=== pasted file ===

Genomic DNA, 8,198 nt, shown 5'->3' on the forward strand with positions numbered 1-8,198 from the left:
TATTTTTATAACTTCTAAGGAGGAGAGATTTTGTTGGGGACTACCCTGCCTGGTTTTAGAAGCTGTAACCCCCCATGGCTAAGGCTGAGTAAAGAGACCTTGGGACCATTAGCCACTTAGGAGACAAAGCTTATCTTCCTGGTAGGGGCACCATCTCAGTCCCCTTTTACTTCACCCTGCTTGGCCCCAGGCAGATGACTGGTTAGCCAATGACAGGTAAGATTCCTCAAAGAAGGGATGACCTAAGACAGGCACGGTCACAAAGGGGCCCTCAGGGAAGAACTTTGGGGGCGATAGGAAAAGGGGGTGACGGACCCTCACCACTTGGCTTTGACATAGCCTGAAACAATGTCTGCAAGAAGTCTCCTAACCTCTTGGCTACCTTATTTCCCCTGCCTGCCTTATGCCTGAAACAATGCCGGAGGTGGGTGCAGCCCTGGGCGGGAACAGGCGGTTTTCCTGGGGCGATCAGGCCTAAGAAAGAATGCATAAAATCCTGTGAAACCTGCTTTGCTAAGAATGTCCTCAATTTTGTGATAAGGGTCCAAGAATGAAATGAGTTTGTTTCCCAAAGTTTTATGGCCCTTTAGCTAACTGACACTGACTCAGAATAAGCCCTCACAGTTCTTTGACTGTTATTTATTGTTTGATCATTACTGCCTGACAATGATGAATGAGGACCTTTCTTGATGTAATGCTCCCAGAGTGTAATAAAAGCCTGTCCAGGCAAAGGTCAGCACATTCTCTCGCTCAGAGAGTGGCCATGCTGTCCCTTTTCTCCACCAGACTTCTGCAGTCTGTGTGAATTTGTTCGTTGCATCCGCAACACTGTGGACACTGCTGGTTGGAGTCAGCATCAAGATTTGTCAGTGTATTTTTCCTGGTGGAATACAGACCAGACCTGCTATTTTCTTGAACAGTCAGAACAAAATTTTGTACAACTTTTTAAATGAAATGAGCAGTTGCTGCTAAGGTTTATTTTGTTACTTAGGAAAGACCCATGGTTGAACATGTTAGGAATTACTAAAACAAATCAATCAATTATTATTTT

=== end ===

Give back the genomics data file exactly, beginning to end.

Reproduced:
Genomic DNA, 8,198 nt, shown 5'->3' on the forward strand with positions numbered 1-8,198 from the left:
TATTTTTATAACTTCTAAGGAGGAGAGATTTTGTTGGGGACTACCCTGCCTGGTTTTAGAAGCTGTAACCCCCCATGGCTAAGGCTGAGTAAAGAGACCTTGGGACCATTAGCCACTTAGGAGACAAAGCTTATCTTCCTGGTAGGGGCACCATCTCAGTCCCCTTTTACTTCACCCTGCTTGGCCCCAGGCAGATGACTGGTTAGCCAATGACAGGTAAGATTCCTCAAAGAAGGGATGACCTAAGACAGGCACGGTCACAAAGGGGCCCTCAGGGAAGAACTTTGGGGGCGATAGGAAAAGGGGGTGACGGACCCTCACCACTTGGCTTTGACATAGCCTGAAACAATGTCTGCAAGAAGTCTCCTAACCTCTTGGCTACCTTATTTCCCCTGCCTGCCTTATGCCTGAAACAATGCCGGAGGTGGGTGCAGCCCTGGGCGGGAACAGGCGGTTTTCCTGGGGCGATCAGGCCTAAGAAAGAATGCATAAAATCCTGTGAAACCTGCTTTGCTAAGAATGTCCTCAATTTTGTGATAAGGGTCCAAGAATGAAATGAGTTTGTTTCCCAAAGTTTTATGGCCCTTTAGCTAACTGACACTGACTCAGAATAAGCCCTCACAGTTCTTTGACTGTTATTTATTGTTTGATCATTACTGCCTGACAATGATGAATGAGGACCTTTCTTGATGTAATGCTCCCAGAGTGTAATAAAAGCCTGTCCAGGCAAAGGTCAGCACATTCTCTCGCTCAGAGAGTGGCCATGCTGTCCCTTTTCTCCACCAGACTTCTGCAGTCTGTGTGAATTTGTTCGTTGCATCCGCAACACTGTGGACACTGCTGGTTGGAGTCAGCATCAAGATTTGTCAGTGTATTTTTCCTGGTGGAATACAGACCAGACCTGCTATTTTCTTGAACAGTCAGAACAAAATTTTGTACAACTTTTTAAATGAAATGAGCAGTTGCTGCTAAGGTTTATTTTGTTACTTAGGAAAGACCCATGGTTGAACATGTTAGGAATTACTAAAACAAATCAATCAATTATTATTTT